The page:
Recent floods in the north and west of England have put the subject firmly on the public agenda and raised some important questions about building on flood plains and protecting vital infrastructure.
The impact of climate change on sea and river levels is now being discussed at every level – from parliament to the local pub, making it one area of civil engineering that everyone has an opinion about.
A more informed debate on climate change, flooding and sustainable drainage can be found at the Civils Conference – part of Civils 2007. "Environment and Climate Change" is the theme of three sessions of the conference on the third day of the show, Thursday 22 November.
The morning session will cover climate change and coastal development, and will be chaired by Arup director Greg Haigh. Speakers include David Rooke, head of flood risk management at the Environment Agency, who will be explaining the Agency's future strategy for coastal development and flood risk management.
This will be followed by a case study of a project in Blackpool illustrating how flood defences can be used as a catalyst for regeneration, and then Greg Guthrie, principal engineer at Royal Haskoning will give an update on the second tranche of shoreline management plans being undertaken for Defra.
For the midday session of the conference the focus will shift onto sustainable drainage, with an opening address by CIWEM past president Bob Sargent and an update on water policy from the Environment Agency. CIRIA associate Paul Shaffer will then talk about sustainable draining and flood risk management, after which delegates can get an idea of how the theory works in practice when Steve Ball, managing consultant at English Partnership, presents a case study of the Upton SUDS scheme.
The final session of the day is likely to be informative and lively, as speakers tackle the issue of flood plain development and planning policy. Speakers include Paul Sayers, group manager for river and coastal systems at HR Wallingford and Sarah Lavery, the Environment Agency's Thames Estuary 2100 project manager. Thames Estuary 2100 is a tidal flood risk management plan for the whole of London and the Thames estuary.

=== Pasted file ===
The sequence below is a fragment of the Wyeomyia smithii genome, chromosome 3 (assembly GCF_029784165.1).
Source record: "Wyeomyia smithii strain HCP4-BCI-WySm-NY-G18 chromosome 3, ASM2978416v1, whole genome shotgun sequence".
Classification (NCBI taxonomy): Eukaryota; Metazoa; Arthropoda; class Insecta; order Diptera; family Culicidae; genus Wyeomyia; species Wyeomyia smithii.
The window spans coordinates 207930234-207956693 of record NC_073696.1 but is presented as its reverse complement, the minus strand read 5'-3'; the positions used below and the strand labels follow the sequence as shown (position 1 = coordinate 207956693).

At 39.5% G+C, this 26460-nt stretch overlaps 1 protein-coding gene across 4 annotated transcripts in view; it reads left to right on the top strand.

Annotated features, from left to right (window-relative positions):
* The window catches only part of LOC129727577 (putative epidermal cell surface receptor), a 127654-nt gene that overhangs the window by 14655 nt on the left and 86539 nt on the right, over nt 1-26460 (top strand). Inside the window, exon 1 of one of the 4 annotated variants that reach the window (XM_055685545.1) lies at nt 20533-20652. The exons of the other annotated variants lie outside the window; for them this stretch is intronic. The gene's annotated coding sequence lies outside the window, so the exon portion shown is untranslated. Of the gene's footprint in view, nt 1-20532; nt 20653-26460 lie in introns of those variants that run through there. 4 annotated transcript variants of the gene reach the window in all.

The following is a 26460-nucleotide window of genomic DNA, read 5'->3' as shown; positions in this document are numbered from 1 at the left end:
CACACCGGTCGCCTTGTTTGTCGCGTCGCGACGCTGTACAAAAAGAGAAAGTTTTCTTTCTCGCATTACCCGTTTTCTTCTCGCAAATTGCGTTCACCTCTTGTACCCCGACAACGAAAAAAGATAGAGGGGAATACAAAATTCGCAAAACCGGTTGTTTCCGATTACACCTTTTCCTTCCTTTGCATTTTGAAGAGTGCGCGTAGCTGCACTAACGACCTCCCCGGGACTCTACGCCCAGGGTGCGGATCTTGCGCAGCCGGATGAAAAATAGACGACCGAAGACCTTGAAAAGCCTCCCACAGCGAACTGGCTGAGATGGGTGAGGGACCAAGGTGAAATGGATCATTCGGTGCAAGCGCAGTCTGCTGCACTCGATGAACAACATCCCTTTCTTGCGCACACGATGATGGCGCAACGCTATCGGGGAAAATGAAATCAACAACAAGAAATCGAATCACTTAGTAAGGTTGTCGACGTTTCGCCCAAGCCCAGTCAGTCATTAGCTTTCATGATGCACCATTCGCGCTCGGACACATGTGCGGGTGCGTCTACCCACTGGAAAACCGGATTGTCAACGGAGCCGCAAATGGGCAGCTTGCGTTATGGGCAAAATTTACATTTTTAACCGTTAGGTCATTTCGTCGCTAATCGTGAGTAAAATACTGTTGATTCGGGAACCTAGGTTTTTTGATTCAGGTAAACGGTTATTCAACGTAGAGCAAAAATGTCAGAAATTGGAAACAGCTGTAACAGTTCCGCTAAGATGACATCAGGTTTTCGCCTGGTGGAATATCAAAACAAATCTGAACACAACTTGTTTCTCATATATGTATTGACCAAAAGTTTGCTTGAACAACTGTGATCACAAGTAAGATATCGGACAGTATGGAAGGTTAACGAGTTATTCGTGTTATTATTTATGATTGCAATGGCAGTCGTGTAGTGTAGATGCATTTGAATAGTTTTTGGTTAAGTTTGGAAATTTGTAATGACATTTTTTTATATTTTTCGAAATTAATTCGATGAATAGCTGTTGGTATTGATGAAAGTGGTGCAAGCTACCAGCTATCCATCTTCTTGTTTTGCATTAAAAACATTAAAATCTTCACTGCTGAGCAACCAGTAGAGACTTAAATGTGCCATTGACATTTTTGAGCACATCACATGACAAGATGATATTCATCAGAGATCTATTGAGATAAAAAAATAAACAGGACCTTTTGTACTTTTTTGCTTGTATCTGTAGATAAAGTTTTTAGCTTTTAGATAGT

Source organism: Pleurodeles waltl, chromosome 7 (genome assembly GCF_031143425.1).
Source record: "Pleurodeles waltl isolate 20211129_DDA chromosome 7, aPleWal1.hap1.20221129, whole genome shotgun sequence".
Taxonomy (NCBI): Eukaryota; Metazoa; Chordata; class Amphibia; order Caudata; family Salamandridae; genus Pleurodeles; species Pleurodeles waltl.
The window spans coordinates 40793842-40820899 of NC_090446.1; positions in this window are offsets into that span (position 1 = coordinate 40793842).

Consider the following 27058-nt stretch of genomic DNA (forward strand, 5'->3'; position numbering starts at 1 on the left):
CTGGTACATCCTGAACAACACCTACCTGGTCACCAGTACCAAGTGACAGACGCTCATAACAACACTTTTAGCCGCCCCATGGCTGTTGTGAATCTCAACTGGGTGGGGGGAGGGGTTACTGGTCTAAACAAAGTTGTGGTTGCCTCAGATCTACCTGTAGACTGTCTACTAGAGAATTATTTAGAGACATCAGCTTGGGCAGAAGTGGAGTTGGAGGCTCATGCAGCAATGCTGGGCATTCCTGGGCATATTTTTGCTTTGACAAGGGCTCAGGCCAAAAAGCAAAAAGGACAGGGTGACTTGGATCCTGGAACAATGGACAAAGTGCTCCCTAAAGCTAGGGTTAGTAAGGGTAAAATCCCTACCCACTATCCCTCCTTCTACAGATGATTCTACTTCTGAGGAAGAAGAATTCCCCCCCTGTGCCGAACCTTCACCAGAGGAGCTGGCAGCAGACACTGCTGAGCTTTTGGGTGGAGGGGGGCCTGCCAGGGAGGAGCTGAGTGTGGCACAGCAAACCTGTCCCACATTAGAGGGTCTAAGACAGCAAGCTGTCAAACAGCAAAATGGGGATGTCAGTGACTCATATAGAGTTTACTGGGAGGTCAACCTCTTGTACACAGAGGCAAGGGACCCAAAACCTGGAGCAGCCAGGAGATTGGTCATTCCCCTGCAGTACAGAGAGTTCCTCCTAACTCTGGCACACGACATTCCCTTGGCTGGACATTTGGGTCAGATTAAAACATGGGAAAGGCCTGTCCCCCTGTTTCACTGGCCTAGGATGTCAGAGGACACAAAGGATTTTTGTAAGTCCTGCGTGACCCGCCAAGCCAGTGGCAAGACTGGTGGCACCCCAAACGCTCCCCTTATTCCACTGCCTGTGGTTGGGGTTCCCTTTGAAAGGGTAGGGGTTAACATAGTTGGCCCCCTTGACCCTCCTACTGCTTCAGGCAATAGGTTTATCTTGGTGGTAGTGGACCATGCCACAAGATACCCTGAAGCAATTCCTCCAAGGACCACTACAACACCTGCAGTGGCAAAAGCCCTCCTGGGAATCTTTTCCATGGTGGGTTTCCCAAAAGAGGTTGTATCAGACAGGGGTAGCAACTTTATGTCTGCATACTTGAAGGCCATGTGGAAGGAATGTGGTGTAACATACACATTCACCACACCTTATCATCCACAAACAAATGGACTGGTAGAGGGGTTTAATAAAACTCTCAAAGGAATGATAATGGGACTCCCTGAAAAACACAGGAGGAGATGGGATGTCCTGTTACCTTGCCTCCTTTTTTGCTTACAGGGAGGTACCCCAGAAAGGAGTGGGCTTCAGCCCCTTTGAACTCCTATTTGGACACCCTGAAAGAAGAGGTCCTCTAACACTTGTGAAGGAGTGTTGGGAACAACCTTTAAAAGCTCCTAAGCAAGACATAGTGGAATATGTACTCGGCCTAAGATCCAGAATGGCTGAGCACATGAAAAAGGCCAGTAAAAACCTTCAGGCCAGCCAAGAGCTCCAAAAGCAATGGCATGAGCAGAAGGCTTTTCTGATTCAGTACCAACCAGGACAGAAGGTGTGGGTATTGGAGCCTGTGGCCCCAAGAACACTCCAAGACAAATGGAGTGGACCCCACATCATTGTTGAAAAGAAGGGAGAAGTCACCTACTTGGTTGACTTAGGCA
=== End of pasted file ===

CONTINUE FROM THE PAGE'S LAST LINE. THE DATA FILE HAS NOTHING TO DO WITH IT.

The session will end with a case study from Graham Knott, regional director for water engineering at Faber Maunsell, which will look at the practical application of Planning Policy Statement 25 (PPS25) in meeting flood defence requirements.
The Environment and Climate Change conference runs alongside a series of other sessions. Day 1 (20 November) features environment and energy and day 2 (21 November) looks at environment and carbon footprint. There are also sessions running throughout the event on regeneration, transport infrastructure and rail infrastructure.
Booking for the conference sessions is very flexible: you can register to attend single sessions or the entire day.
For more information on the conference, and for details on how to register, visit www.civils.com and click on the "conference programme" link.
Have you had your say in the energy debate yet? At the start of this month Civils 2007 and Constructing Excellence launched a survey to gauge the views of civil engineers on the important issue of energy provision and greenhouse gas emissions. Constructing Excellence intends to use the information to help inform government in its decision-making about future energy provision in the UK, so it is vital that your voice is heard.
Civil engineers make up a well informed community that is aware of the issues relating to commissioning, designing, building and maintaining major infrastructure schemes. It is this knowledge that the government should be tapping into as it decides how we power our homes and businesses for the rest of the century.
Join in the debate by going to www.civils.com and clicking on the "Take part in the constructing excellence questionnaire" link.